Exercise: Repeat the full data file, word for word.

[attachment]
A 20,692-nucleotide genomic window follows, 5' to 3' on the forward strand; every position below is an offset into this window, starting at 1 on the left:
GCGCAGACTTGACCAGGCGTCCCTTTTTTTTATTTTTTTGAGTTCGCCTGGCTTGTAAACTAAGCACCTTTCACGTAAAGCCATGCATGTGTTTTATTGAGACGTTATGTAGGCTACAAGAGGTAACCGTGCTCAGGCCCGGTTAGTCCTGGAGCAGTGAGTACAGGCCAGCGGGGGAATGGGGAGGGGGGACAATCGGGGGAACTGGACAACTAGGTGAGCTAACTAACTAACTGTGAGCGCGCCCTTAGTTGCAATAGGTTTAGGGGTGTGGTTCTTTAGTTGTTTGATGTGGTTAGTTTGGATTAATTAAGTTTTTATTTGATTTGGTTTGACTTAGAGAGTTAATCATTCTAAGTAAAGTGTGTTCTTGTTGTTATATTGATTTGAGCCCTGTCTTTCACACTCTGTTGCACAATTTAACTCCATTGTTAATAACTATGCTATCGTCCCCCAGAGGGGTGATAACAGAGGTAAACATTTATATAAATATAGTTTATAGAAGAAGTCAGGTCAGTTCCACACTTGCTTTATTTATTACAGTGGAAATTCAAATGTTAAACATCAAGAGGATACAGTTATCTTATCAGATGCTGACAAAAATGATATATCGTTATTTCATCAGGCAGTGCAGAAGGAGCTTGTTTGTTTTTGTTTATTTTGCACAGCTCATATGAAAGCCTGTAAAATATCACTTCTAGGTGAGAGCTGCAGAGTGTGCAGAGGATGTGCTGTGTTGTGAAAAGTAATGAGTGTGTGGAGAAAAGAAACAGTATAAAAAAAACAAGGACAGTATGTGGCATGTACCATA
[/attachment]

A 20,692-nucleotide genomic window follows, 5' to 3' on the forward strand; every position below is an offset into this window, starting at 1 on the left:
GCGCAGACTTGACCAGGCGTCCCTTTTTTTTATTTTTTTGAGTTCGCCTGGCTTGTAAACTAAGCACCTTTCACGTAAAGCCATGCATGTGTTTTATTGAGACGTTATGTAGGCTACAAGAGGTAACCGTGCTCAGGCCCGGTTAGTCCTGGAGCAGTGAGTACAGGCCAGCGGGGGAATGGGGAGGGGGGACAATCGGGGGAACTGGACAACTAGGTGAGCTAACTAACTAACTGTGAGCGCGCCCTTAGTTGCAATAGGTTTAGGGGTGTGGTTCTTTAGTTGTTTGATGTGGTTAGTTTGGATTAATTAAGTTTTTATTTGATTTGGTTTGACTTAGAGAGTTAATCATTCTAAGTAAAGTGTGTTCTTGTTGTTATATTGATTTGAGCCCTGTCTTTCACACTCTGTTGCACAATTTAACTCCATTGTTAATAACTATGCTATCGTCCCCCAGAGGGGTGATAACAGAGGTAAACATTTATATAAATATAGTTTATAGAAGAAGTCAGGTCAGTTCCACACTTGCTTTATTTATTACAGTGGAAATTCAAATGTTAAACATCAAGAGGATACAGTTATCTTATCAGATGCTGACAAAAATGATATATCGTTATTTCATCAGGCAGTGCAGAAGGAGCTTGTTTGTTTTTGTTTATTTTGCACAGCTCATATGAAAGCCTGTAAAATATCACTTCTAGGTGAGAGCTGCAGAGTGTGCAGAGGATGTGCTGTGTTGTGAAAAGTAATGAGTGTGTGGAGAAAAGAAACAGTATAAAAAAAACAAGGACAGTATGTGGCATGTACCATA